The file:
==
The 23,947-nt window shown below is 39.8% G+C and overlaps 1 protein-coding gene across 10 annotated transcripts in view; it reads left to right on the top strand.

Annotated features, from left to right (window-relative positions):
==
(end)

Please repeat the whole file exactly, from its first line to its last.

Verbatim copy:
The 23,947-nt window shown below is 39.8% G+C and overlaps 1 protein-coding gene across 10 annotated transcripts in view; it reads left to right on the top strand.

Annotated features, from left to right (window-relative positions):